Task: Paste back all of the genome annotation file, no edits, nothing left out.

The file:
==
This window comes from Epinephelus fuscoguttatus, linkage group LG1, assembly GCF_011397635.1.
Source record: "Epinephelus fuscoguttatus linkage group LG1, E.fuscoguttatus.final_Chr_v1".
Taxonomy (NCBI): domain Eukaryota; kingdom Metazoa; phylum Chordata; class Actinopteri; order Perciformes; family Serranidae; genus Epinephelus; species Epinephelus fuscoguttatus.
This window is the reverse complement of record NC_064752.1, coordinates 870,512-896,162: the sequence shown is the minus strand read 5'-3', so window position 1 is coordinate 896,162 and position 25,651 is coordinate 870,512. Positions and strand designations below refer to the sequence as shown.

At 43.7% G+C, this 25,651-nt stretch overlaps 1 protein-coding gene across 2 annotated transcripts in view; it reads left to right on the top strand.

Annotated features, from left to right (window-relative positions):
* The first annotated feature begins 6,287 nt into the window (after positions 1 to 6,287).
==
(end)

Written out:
This window comes from Epinephelus fuscoguttatus, linkage group LG1, assembly GCF_011397635.1.
Source record: "Epinephelus fuscoguttatus linkage group LG1, E.fuscoguttatus.final_Chr_v1".
Taxonomy (NCBI): domain Eukaryota; kingdom Metazoa; phylum Chordata; class Actinopteri; order Perciformes; family Serranidae; genus Epinephelus; species Epinephelus fuscoguttatus.
This window is the reverse complement of record NC_064752.1, coordinates 870,512-896,162: the sequence shown is the minus strand read 5'-3', so window position 1 is coordinate 896,162 and position 25,651 is coordinate 870,512. Positions and strand designations below refer to the sequence as shown.

At 43.7% G+C, this 25,651-nt stretch overlaps 1 protein-coding gene across 2 annotated transcripts in view; it reads left to right on the top strand.

Annotated features, from left to right (window-relative positions):
* The first annotated feature begins 6,287 nt into the window (after positions 1 to 6,287).